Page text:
Wednesday, February 25, 2009 12:00 AM
FLORENCE, KY . . . February 25, 2009 . . . Five former jockeys with Kentucky Derby wins to their credit will greet fans and sign autographs at Turfway Park across three Monday afternoons in March. The last of the three Mondays kicks off the week leading to the Grade II Lane’s End Stakes, Turfway's Derby prep race.
Chris McCarron and Mike Manganello will be on hand March 2, Pat Day and Craig Perret will appear March 9, and Steve Cauthen will appear March 16. A commemorative poster featuring the jockeys will be available free of charge, limited to one per person. A total of 600 posters will be printed. The autograph sessions will run from 2:00 p.m. to 4:00 p.m. each day, and fans may have the poster and one other item signed on a first come, first served basis.
The three Mondays will offer live racing as well, a departure from Turfway's usual schedule. Racing begins at 1:10 p.m. all three days.
McCarron won the Derby in 1987 aboard Alysheba, who broke his maiden at Turfway the year before, and added the 1994 Derby riding Go for Gin. He won two Eclipse Awards, one as leading apprentice in 1974 and the other as leading jockey in 1980. He was honored with the George Woolf Memorial Jockey Award in 1980 and was inducted into racing’s Hall of Fame in 1989. McCarron retired from racing in 2002 and in 2006 founded the North American Racing Academy in Lexington.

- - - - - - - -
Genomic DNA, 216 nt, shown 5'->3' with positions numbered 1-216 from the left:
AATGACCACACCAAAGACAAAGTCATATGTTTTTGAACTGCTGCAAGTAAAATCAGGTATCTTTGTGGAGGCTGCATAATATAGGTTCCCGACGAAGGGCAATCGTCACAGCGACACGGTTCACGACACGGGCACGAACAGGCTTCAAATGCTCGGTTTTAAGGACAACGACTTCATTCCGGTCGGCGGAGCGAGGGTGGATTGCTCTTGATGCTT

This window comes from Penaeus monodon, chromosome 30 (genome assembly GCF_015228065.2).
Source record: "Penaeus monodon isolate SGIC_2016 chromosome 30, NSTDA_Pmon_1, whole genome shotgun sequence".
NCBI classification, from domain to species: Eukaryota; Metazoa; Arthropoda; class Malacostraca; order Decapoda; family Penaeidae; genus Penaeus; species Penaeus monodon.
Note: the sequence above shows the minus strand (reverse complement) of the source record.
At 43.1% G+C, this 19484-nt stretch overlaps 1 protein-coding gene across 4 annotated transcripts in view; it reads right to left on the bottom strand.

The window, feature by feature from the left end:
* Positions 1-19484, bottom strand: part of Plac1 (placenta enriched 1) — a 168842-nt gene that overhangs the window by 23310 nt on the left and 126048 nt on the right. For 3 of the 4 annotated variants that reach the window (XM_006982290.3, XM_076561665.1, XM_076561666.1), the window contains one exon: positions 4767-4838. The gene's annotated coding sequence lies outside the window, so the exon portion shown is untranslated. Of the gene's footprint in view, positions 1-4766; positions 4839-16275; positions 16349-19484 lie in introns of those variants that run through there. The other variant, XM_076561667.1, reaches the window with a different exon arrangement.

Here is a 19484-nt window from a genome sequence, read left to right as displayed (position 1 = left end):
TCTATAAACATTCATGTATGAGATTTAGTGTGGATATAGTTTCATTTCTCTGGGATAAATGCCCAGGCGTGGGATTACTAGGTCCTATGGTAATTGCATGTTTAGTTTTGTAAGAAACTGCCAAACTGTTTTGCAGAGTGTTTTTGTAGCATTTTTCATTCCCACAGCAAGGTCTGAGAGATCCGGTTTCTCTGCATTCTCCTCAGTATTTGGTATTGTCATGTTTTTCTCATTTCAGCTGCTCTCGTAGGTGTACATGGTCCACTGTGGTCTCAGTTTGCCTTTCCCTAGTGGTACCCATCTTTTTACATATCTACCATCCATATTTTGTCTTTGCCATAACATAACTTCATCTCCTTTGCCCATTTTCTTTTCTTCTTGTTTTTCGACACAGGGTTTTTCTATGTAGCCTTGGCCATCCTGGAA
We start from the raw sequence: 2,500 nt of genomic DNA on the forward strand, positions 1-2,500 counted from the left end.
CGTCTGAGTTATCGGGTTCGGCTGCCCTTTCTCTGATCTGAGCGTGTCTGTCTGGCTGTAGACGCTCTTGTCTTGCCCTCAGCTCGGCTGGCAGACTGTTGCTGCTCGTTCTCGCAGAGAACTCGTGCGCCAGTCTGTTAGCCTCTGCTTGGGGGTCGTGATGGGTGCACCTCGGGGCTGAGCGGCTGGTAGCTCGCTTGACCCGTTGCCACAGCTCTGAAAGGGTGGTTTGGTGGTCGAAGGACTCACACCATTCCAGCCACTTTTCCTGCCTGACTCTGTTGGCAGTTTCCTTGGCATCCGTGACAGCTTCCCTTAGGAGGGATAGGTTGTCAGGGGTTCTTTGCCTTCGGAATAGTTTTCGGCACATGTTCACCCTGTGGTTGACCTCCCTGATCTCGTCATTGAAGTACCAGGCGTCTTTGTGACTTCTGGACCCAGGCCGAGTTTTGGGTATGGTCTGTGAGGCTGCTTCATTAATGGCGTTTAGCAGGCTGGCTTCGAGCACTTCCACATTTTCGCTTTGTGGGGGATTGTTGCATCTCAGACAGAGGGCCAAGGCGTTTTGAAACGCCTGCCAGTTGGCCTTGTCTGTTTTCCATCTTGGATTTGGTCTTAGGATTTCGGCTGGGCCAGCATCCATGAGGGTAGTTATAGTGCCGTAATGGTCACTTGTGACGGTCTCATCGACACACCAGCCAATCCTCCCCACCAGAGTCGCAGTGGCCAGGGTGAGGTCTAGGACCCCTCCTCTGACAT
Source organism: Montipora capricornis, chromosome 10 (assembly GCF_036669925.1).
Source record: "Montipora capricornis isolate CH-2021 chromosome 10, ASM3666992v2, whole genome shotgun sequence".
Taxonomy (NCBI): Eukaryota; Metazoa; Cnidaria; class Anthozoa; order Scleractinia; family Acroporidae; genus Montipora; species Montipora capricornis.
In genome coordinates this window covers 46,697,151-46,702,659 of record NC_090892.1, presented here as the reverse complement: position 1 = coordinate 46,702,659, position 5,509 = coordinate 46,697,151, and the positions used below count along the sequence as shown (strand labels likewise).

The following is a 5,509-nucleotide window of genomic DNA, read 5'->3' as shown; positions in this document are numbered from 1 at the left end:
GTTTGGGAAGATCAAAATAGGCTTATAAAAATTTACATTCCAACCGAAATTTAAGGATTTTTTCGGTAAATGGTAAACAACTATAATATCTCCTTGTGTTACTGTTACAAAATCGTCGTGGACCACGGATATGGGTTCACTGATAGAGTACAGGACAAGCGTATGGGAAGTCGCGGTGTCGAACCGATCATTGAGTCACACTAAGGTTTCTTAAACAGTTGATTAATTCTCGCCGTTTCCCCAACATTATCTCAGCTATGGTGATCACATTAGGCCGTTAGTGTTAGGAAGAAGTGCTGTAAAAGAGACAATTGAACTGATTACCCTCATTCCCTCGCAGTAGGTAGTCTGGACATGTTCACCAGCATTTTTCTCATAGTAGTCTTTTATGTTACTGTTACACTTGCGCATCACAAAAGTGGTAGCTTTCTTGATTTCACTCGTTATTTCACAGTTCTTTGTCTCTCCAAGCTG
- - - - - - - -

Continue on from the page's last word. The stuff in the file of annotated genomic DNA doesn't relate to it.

Perret piloted Unbridled to victory in the 1990 Kentucky Derby and was that year’s Eclipse Award winner as leading jockey. He was inducted into the Louisiana Hall of Fame in 2006 and was a nominee for induction into racing’s Hall of Fame that year as well. He retired from racing in 2005 with more than 3,000 career wins, including 212 graded stakes.
Day won the 1992 Derby with Lil E. Tee, who prepped for the Classic by winning what is now the Lane’s End Stakes at Turfway. Day was the nation’s leading jockey by wins six times and won the Eclipse Award as leading jockey in 1984, 1986, 1987, and 1991. He was voted the George Woolf Memorial Jockey Award in 1985 and inducted into the Hall of Fame in 1991. Day retired in 2005 and now serves with the Racetrack Chaplaincy of America.
Manganello won the 1970 Kentucky Derby with Dust Commander at odds of 15-1. He retired from riding in 1979 but stayed in racing, taking out his trainer's license that same year. He left training in 1984 and returned to riding, retiring again in 1991. Manganello is now an accredited racing official, serving as an association steward.
Cauthen rode Affirmed to victory not only in the 1978 Derby but in the Preakness and Belmont stakes as well, becoming the youngest—and so far the last—jockey to win racing’s coveted Triple Crown. Cauthen won three Eclipse Awards in a single year, 1977, recognized with the Award of Merit and as both outstanding apprentice and outstanding jockey. He also was named Sportsman of the Year in 1977 by Sports Illustrated. At age 19 Cauthen moved his tack to England, where he was leading jockey three times and twice won the Epsom Derby. He is the only jockey in history to win the Kentucky, Epsom, Irish, French, and Italian derbies. Cauthen was voted the George Woolf Memorial Jockey Award in 1984 and was inducted into racing's Hall of Fame in 1994. He retired from racing in 1993 and now owns Dreamfields, a Kentucky Thoroughbred breeding and training operation.